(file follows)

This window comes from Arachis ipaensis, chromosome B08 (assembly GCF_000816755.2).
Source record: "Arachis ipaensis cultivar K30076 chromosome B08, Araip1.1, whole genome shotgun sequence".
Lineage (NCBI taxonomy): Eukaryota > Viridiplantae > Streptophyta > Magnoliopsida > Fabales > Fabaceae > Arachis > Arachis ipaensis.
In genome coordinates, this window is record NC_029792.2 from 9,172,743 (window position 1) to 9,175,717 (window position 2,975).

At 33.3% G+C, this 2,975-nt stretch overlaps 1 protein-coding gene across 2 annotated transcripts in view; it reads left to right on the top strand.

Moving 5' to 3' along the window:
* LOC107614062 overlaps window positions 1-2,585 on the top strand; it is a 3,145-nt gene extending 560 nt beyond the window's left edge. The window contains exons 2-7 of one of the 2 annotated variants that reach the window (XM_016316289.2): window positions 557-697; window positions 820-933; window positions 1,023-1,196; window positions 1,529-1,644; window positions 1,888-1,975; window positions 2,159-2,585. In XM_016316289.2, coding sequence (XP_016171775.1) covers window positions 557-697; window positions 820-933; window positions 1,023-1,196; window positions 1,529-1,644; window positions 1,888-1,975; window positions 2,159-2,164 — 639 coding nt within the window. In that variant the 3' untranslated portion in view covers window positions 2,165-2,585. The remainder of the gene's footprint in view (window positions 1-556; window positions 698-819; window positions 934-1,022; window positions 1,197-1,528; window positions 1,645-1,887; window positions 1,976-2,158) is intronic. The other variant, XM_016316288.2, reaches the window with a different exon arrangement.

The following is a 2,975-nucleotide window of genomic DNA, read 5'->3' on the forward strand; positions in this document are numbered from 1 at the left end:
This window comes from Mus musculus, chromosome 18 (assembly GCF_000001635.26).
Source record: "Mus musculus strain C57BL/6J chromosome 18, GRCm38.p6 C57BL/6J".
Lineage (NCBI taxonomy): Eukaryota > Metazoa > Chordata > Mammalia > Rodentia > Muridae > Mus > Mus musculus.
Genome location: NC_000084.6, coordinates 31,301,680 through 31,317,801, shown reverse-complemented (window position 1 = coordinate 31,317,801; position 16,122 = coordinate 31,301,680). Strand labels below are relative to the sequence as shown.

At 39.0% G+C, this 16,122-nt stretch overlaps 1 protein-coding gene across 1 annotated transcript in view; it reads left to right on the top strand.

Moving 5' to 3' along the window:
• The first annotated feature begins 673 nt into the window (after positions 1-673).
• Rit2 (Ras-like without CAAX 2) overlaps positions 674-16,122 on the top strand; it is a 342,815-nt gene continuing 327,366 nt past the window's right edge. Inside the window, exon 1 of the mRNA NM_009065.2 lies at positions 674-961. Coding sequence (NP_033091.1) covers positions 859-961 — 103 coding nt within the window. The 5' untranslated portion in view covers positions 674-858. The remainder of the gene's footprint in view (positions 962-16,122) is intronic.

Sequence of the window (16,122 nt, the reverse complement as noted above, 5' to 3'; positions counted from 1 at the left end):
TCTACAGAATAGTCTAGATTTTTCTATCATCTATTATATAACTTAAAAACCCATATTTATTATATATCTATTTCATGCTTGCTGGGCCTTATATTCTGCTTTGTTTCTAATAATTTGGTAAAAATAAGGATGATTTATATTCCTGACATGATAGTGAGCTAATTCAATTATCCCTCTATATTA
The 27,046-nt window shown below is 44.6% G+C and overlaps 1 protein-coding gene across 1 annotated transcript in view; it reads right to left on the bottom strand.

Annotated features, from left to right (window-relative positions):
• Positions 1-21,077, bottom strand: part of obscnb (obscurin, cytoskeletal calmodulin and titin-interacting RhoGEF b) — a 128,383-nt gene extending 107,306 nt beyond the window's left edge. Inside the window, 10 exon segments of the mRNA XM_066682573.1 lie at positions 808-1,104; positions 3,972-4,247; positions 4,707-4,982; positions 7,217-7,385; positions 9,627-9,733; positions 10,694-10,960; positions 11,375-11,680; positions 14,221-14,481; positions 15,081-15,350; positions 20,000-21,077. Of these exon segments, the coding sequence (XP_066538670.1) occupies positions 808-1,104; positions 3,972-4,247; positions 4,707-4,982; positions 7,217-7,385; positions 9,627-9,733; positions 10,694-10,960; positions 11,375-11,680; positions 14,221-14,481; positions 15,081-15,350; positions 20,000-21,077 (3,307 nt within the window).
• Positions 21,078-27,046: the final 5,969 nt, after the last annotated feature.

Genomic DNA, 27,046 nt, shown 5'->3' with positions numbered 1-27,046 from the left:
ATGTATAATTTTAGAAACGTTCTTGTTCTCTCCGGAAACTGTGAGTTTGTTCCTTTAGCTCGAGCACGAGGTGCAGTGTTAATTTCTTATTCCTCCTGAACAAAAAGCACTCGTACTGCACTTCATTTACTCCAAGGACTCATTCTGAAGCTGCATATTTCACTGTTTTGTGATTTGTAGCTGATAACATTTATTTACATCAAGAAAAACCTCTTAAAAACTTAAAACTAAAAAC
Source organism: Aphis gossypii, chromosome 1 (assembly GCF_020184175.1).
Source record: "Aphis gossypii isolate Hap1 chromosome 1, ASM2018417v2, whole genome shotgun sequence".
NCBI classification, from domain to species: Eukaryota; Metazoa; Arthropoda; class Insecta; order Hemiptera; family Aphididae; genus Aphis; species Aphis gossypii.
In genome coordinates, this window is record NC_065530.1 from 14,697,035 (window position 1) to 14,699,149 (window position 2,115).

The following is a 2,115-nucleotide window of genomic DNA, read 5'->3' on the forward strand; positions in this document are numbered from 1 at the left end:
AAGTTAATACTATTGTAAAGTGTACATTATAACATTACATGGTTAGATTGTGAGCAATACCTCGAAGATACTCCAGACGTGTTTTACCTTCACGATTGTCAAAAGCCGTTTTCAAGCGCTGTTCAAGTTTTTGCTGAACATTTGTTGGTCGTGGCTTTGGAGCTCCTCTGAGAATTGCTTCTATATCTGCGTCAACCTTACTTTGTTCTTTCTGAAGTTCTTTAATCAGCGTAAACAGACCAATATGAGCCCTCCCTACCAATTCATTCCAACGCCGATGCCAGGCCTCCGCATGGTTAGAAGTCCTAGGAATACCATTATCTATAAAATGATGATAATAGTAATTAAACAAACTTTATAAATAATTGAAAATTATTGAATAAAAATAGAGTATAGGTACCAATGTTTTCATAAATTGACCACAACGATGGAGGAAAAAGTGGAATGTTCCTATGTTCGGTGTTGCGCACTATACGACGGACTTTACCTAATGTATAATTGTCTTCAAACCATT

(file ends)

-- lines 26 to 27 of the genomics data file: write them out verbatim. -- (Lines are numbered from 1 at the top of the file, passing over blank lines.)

Source record: "Aphis gossypii isolate Hap1 chromosome 1, ASM2018417v2, whole genome shotgun sequence".
NCBI classification, from domain to species: Eukaryota; Metazoa; Arthropoda; class Insecta; order Hemiptera; family Aphididae; genus Aphis; species Aphis gossypii.